Re: [OAUTH-WG] Implementation questions around refresh token rotation

Dave Tonge <> Mon, 12 October 2020 04:43 UTC

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From: Dave Tonge <>
Date: Mon, 12 Oct 2020 06:43:30 +0200
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To: Jeff Craig <>
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Subject: Re: [OAUTH-WG] Implementation questions around refresh token rotation
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> Our goal is to prevent cases where we lose the ability to Refresh a Token
due to transient issues (which have run the gamut from network problems to
bad software updates on the AS side).

We've seen this issue quite a bit and it's very frustrating. I would
suggest that refresh token rotation is not used for confidential clients
that authenticate with private_key_jwt or tls_client_auth.

On Wed, 7 Oct 2020 at 00:57, Jeff Craig <jeffcraig=> wrote:

> My experience is more from the Client side of the equation on this
> problem, but I do have some thoughts. Our goal is to prevent cases where we
> lose the ability to Refresh a Token due to transient issues (which have run
> the gamut from network problems to bad software updates on the AS side).
> Our use case also does all token handling server-side, so our threat model
> is not the same as the mobile application you described. There is a clear
> tradeoff in reducing user friction with additional authorization events,
> and securing access.
> The recommendation my team typically gives people building Authorization
> Servers with Refresh Token Rotation is to keep the old refresh token until
> they see the new one (which means that there are generally two refresh
> tokens valid at any point in time, an unfortunate trade-off). A more
> difficult, but potentially plausible implementation would be to hold onto
> the older Refresh Token until the newly issued Access Token is used (thus
> implying the refresh was successful on both sides).
> We aren't trying to protect against multiple in-flight refreshes though
> (we've done a LOT of work to attempt to remove that possibility in a
> globally consistent manner), we're trying to protect against a network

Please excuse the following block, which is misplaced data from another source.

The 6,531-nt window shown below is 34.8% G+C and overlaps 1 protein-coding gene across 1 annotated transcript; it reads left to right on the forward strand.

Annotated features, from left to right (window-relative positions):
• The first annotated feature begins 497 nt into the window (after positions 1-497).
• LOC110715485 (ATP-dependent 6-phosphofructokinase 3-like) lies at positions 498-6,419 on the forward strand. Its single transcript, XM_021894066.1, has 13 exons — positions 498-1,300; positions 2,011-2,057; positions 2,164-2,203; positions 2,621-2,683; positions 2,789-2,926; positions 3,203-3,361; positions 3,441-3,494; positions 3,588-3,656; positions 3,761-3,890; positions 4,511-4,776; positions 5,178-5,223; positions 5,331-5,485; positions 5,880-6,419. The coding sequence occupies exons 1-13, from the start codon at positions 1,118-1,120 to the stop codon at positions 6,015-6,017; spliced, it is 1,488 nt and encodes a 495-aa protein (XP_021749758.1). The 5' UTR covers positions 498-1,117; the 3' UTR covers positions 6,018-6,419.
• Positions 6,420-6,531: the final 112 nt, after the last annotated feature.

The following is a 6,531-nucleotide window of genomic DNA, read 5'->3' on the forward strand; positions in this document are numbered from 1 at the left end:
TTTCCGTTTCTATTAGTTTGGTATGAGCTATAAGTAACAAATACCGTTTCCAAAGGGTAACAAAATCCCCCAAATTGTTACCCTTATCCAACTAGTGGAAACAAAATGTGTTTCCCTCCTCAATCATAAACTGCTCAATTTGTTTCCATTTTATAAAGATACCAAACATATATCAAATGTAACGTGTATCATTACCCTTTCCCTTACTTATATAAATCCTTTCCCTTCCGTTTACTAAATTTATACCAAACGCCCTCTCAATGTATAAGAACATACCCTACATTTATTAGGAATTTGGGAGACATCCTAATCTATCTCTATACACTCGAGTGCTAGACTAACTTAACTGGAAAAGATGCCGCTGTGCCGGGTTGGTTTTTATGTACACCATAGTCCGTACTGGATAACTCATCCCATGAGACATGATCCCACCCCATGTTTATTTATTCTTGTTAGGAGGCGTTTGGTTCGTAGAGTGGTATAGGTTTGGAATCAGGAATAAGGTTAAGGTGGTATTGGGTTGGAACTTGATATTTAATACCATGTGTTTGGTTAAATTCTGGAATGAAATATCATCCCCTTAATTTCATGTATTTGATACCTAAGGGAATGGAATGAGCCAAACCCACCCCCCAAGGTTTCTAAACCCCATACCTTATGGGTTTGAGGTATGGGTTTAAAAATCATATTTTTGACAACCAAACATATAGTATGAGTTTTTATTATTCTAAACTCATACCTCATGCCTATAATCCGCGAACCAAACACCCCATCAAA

> interruption that prevents the first use of R1, so our assumption is that
> R2.1 was completely lost, and only R2.2 matters moving forward. Meaning: R1
> is sent, A/R2.1 is dropped in flight, R1 is sent again, A/R2.2 is returned
> and stored. Since R1 was seen a second time, we recommend that R2.1 be
> ignored in future. Next refresh will use R2.2, at which point R1 should
> never be seen again.
> The biggest issue that I see with a time-based grace period is that for
> many offline tasks, a single refresh failure may be ignored by the client,
> and it could be hours before the second refresh attempt using the older
> refresh token is made (depending on time of day and what these requests are
> being used for), making the grace period low value in that case.
> On Tue, Oct 6, 2020 at 5:28 PM <vittorio.bertocci=
>> wrote:
>> Hey Aaron,
>> Auth0 does offer a configurable grace period, during which the
>> “preceding” token can be reused.
>> I am not 100% sure what we do in the exact scenario you described, and I
>> will double check for you, but here’s my intuition.
>> The operation redeem(RT_n) should result in AT, RT_n+1. The grace period
>> just extends the time in which the operation can occur, but every operation
>> should be idempotent. All repeats of that operation within the grace period
>> should have the same result, which means that every resulting RT is a
>> representative of the RT_n+1 class, hence all valid at the same time. After
>> the grace period elapses, RT_n is invalid, and that’s it.
>> So, in your example I would consider RT1.1 and RT1.2 as equivalent, as
>> they are both representatives of the RT_n+1 equivalence class.
>> It would be very hard to do otherwise, given that network operations
>> aren’t guaranteed to be concluded in the order they were executed without
>> semaphores, and above all the network failures the grace period is designed
>> to handle can apply to any of the requests, regardless of the order.
>> *From:* OAuth <> *On Behalf Of *Aaron Parecki
>> *Sent:* Tuesday, October 6, 2020 3:06 PM
>> *To:* OAuth WG <>
>> *Subject:* [OAUTH-WG] Implementation questions around refresh token
>> rotation
>> Hi all, I have a couple questions for those of you who have implemented
>> refresh token rotation...
>> Have you included the option of a grace period on refresh token use,
>> allowing multiple uses within some time window? I'm wondering because a
>> grace period where a refresh token may be used more than once would work
>> around the problem that has been brought up, of a mobile app accidentally
>> using a refresh token more than once during normal operation because
>> different threads are unable to coordinate between themselves. However that
>> also kind of defeats the purpose since attacks within that grace period
>> would be hard to detect. I'm looking for an idea of where people have
>> landed on that issue in practice.
>> If you have implemented a grace period, then how do you handle expiring
>> the additional refresh tokens that have been granted? For example, if RT
>> "R1" is used twice, resulting in new ATs "A1.1", "A1.2" and new RTs "R1.1"
>> and "R1.2", what happens if "R1.2" is then later used? Would you invalidate
>> "R1.1" at that point? If so, why, and if not, why not?
>> It would be most interesting to hear practical experience from people who
>> have already built refresh token rotation into a system.
>> Thanks!
>> ---
>> Aaron Parecki
>> _______________________________________________
>> OAuth mailing list
> _______________________________________________
> OAuth mailing list

Dave Tonge


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